A dark place

Driven by images in my mind of lights and shapes and water, I set out again to experiment a little more down by the lake.

I say “down by the lake” and actually the place itself was going to be irrelevant. My focal point of the images was always going to be the object, the light, and the water, so in truth, the venue was only going to provide me with the right environment for my shots.

I needed near total darkness as ambient light around me was only going to compromise the look I was aiming for.

And so, once again I found myself just before six on the pier down at Lake Parker. The pier not just gives me the dark background but it also doesn’t have any light sources that can creep in from behind me and reflect on the glass objects.

In fact the sphere pics below are from yesterday and the cube from today. With the rapidly brightening skyline, I only had a window of a half hour each time, so I decided to spread it over two mornings.

I loved the effect of the water hitting the surface of the objects and how in some instances, it looked like the effect was inside the object rather than on the surface. Looks can be deceiving!

It was fun working with the different color rope lights that Morgan got me and some of the end images are really cool, I think. Not even a hint of photo-editing, btw. Hope you enjoy.

Anyway, it was this morning driving home that I was left thinking about how important having a dark place as the venue was. Taking myself away from any ambient light was critical to be able to work with glass and to produce these kind of images.

And I thought how often we take ourselves to a dark place and how that isn’t always a bad thing.

For example, migraine sufferers will tell you how life-saving a dark place can be when they get a really bad one.

Emotionally we can take ourselves to a dark place and generally, we are advised to pull ourselves out of it. We are told that dwelling on dark thoughts can lead to depression, anxiety, and pain and in some instances, I am sure they are right.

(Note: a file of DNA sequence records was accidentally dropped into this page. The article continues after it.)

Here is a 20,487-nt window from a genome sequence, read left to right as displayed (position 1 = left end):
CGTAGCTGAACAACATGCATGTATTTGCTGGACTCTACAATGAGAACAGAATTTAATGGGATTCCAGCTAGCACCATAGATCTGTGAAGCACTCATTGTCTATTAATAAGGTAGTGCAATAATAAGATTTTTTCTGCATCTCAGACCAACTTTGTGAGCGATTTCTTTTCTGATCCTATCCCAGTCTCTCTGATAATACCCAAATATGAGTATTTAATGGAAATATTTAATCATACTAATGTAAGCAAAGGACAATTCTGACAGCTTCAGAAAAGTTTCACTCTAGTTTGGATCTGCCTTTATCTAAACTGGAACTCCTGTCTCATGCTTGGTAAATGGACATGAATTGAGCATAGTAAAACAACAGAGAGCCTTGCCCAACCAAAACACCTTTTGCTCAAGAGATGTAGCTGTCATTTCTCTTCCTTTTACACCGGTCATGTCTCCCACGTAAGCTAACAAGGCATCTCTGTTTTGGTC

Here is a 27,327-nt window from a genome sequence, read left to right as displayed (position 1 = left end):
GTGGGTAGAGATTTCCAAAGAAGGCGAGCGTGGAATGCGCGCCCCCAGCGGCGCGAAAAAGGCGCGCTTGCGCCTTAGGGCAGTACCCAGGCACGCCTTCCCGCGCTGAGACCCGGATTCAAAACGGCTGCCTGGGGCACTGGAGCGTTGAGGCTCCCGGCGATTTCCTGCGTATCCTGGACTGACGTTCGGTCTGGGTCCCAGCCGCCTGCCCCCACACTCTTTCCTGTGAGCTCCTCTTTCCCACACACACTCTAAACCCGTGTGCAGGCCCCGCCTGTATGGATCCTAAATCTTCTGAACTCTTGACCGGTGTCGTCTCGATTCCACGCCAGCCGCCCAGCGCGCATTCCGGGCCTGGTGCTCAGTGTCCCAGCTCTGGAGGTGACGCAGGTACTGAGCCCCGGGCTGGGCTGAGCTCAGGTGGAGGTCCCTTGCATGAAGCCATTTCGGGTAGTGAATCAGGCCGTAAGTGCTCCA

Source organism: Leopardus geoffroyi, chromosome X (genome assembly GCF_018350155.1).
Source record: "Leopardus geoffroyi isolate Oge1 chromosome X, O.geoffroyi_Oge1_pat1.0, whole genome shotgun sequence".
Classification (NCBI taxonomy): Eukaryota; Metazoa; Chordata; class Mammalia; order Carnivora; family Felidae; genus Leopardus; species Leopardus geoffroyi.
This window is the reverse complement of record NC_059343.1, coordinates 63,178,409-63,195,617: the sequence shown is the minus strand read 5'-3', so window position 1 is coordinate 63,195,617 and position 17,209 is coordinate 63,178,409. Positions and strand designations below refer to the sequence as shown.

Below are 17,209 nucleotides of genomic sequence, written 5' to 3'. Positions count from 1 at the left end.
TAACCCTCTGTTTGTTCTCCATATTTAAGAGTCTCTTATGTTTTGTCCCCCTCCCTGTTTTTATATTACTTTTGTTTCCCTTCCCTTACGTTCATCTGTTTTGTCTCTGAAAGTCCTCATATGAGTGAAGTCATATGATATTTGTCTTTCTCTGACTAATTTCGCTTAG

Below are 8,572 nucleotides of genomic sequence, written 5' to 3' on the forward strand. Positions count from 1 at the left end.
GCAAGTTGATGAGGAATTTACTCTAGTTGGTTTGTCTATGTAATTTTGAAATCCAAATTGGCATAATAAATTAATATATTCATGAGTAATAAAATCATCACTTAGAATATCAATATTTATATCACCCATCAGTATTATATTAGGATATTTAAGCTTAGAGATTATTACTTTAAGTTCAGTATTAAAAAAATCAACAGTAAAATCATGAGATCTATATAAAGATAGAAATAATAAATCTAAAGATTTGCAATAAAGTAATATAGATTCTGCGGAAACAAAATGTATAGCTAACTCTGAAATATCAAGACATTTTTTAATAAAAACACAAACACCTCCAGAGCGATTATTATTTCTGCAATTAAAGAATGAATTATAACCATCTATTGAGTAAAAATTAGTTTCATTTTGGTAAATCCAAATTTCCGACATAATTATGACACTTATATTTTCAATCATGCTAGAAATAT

But dark places are also able to ground us and help us identify things that are wrong in our lives that need correction. They remind us that life is not all good times and happy moments. That there is pain all around us and sometimes it breaks through the surface of our lives.

Emotional pain in particular can be quietly damaging as it doesn’t cause bleeding and bruising and rarely leaves you bent over double in the corner writhing in agony.

But pain from a loss can tear away at us without leaving any visible marks until one day it consumes us. Whether it is a loss of a person or a loss of ourselves (a dream or hope), it hides out in the shadows of our mind and waits to jump out on our passing soul.

Some people are happy to sweep away the pain or put it in a box to be dealt with some other time. They don’t talk about it. They don’t confront it. They might not even understand it. And so it just waits in the dark until one day it decides for itself that it will make itself known.

But if we occasionally go to this dark place and look at the secret pains that lurk there, we can at least understand them and try to reconcile them within our heart. We may not be able to cure them. We may not be able to even fully deal with them at this moment in time, but an occasional visit and an acceptance that they are there is enough to remove the element of surprise and catastrophe when we finally do have to confront them.

Choosing your time of confrontation is always the best option. It means that to a certain degree, you are in control of how that particular battle goes.

Every now and then, I like to look at the pieces of my life that are painful, cause me worry, and carry a real risk of derailing my future happiness. Many of these stay where they are after my visit but there have been some that I have been able to bring out into the light and work my way past them.

Some of these cause me to change something about myself or to resign myself to a certain failing and that is ok. Because try as we might, we are not perfect. I gave up walking on water many years ago.

If you do decide to visit, watch out that you don’t stay there too long wallowing in the darkness. It can’t be a week long visit. This is not a vacation!

But to take an hour or two and catalog your pains and sorrows. It is time well spent and you might even find that something you had previously identified as a pain, no longer was. Sometimes, time itself is the balm.

Then close the door behind you as you step back out into the brightness of life and feel confident that there is nothing behind that door that can jump out and surprise you, next time you are passing.

The good and bad is all part of life. We have to deal with it all. As Forest reminds us “life is like a box of chocolates” and some of them are dark.

… just a thought!